Partial Answers - Homepage Journal of Literature and The History of Ideas The Hebrew University of Jerusalem

 Volume 17/1, includes forum "Narrative Selves"
 January 2019

 Volume 16/2, includes forum on Monika Fludernik's Towards a 'Natural' Narratology
 June 2018

 Volume 16/1 includes forum "Modernity and Mobility: Victorian Women Traveling"
 January 2018

 Volume 15/2
 June 2017

 Volume 15/1: includes forum "Audionarratology"
 January 2017

 Volume 14/2: includes forum "Modern Jewish Spaces"
 June 2016

 Volume 14/1: includes forum "Saul Bellow as a Novelist of Ideas"
 January 2016

 Volume 13/2: includes forum "Comics and the Canon"
 June 2015

 Volume 13/1: includes forum "TheGhetto as a Victorian Text"
 January 2015

 Volume 12/2: includes forum "The Novel and Theories of Love"
 June 2014

 Volume 12/1
 January 2014

 Volume 11/2: includes forum "Translating Philip Roth"
 June 2013

 Volume 11/1
 January 2013

 Volume 10/2: includes forum "Bildung and the State"
 June 2012

 Volume 10/1: includes forum "Fernando Pessoa and the Issue of Heteronymy
 January 2012

 Volume 9/2: Dickens: Uneasy Pleasures
 June 2011

 Volume 9/1
 January 2011

 Volume 8/2: British Women Writers
 June 2010

 Volume 8/1 includes forum "The Ethics of Temporality"
 January 2010

 Volume 7/2: Eyewitness Narratives
 June 2009

 Volume 7/1
 January 2009

 Volume 6/2: Narrative Knowing, Living, Telling
 June 2008

 Volume 6/1
 January 2008

 Volume 5/2
 June 2007

 Volume 5/1
 January 2007

 Volume 4/2: Narrative as a Way of Thinking
 June 2006

 Volume 4/1
 January 2006

 Volume 3/2
 June 2005

 Volume 3/1
 January 2005

 Volume 2/2
 June 2004

 Volume 2/1
 January 2004

 Volume 1/2
 June 2003

 Volume 1/1
 January 2003

 Quick Article Search

   Newest Articles

 Response Essay
 Monika Fludernik

 Experience, Affect, and Literary Lists
 Eva von Contzen

 Posthuman Narration as a Test Bed for Experientiality
 Marco Caracciolo

 The Curse of Realism
 Karin Kukkonen

 More than Minds
 Jonas Grethlein

 Toward the Non-Natural
 Maria Mäkelä

 Two Conceptions of Experientiality and Narrativity
 Dan Shen

 Against Nature
 Brian McHale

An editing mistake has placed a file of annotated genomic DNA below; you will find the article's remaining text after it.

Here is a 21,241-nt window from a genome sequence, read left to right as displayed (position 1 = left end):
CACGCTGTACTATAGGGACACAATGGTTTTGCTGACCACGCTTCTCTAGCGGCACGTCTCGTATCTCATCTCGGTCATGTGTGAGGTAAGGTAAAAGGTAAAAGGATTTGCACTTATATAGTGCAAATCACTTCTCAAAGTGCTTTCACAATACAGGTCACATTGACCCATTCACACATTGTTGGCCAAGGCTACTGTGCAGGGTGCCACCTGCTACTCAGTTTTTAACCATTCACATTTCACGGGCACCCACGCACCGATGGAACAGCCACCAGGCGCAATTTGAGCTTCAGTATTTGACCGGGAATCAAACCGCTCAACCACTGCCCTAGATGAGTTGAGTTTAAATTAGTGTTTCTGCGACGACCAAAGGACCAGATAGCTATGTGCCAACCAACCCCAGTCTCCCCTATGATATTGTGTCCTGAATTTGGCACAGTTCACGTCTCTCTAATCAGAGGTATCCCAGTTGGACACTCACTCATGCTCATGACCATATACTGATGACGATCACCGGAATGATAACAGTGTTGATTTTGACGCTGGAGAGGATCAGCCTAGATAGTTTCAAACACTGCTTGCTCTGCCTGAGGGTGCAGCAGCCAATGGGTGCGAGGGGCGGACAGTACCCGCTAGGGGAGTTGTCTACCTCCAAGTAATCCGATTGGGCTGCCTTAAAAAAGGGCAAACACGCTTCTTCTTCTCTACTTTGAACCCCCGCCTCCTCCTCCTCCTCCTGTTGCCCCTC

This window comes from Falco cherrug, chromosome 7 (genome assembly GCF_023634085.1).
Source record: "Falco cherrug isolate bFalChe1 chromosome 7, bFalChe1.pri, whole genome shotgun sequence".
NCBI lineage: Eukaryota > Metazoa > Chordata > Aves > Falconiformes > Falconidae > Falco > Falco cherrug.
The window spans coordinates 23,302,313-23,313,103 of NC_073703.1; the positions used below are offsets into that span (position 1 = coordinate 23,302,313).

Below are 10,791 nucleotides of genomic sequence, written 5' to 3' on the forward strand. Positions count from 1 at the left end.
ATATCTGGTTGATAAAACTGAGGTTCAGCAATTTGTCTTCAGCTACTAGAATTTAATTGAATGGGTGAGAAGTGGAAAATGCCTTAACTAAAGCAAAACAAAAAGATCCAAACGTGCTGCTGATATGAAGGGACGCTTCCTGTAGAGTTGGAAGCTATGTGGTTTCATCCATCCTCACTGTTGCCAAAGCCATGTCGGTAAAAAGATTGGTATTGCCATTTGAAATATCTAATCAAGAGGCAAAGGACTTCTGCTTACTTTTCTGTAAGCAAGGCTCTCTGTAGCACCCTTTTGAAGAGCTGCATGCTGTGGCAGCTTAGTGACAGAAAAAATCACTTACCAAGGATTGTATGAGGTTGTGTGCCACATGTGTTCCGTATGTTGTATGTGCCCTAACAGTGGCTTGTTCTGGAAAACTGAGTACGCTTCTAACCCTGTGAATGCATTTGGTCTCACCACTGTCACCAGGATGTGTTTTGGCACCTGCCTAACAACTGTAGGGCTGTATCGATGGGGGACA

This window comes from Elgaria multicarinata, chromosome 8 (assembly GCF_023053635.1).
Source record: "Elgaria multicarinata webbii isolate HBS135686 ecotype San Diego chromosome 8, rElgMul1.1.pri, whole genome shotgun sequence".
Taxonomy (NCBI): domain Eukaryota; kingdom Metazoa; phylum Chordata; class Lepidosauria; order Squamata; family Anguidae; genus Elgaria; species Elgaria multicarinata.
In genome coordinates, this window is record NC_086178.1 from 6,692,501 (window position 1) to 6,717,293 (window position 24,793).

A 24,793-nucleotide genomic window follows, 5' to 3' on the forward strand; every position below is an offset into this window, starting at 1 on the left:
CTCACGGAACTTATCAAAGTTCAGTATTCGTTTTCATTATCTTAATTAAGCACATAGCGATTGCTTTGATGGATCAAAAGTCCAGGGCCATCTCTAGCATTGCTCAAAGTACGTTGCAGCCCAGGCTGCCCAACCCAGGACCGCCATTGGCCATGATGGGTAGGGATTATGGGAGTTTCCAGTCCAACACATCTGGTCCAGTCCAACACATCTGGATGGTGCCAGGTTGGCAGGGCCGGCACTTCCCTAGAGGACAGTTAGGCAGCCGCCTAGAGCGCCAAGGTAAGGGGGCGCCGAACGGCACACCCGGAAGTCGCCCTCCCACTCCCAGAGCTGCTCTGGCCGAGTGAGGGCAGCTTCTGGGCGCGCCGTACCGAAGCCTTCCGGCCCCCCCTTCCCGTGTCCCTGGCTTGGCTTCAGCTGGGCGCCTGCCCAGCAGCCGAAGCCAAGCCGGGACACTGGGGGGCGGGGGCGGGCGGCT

Get Adobe Reader

Updated Up To 26/06/2018
Volume 6, Number 2 (June 2008) : 233--260
Narrative Theory and the Intentional Stance

David Herman
Rubric A: Narrative as a Way of Thinking

Drawing on treatments of the problem of intentionality in fields encompassed by the umbrella discipline of cognitive science, including language theory, psychology, and the philosophy of mind, this paper explores issues underlying recent debates about the role of intentions in narrative contexts. To avoid entering the debate on the terms set by anti-intentionalists, my analysis shifts the focus away from questions about the boundary for legitimate ascriptions of communicative intention, the tipping-point where those ascriptions become illicit projections of readerly intuitions onto an imagined authorial consciousness. Instead, I propose a two-part strategy for examining how storytelling practices are bound up with inferences about intention. The first part uses Hemingway’s 1927 short story “Hills Like White Elephants” to argue that narrative interpretation requires adopting the heuristic strategy that Daniel Dennett has characterized as “the intentional stance.” In other words, it makes sense to assume that stories like Hemingway’s are told for particular reasons, in the service of communicative goals about which interpreters are justified in framing at least provisional hypotheses. This first part of my analysis is tantamount to grounding stories in intentional systems. The second part, which draws on work on folk psychology (and research in the philosophy of mind more generally), describes narrative as a means by which humans learn to take up the intentional stance in the first place, and later practice using it in the safe zone afforded by storyworlds. This part of my analysis involves grounding intentional systems in stories. Here I argue that narrative constitutes in its own right a discipline for reading for intentions, a primordial basis for making the ascriptions of intentionality that lie at the heart of folk psychology, or everyday reasoning concerning one’s own and others' minds.
 All Rights Reserved to The Hebrew University of Jerusalem- Partial Answers © 2004. Powered By Priza

The Johns Hopkins University Press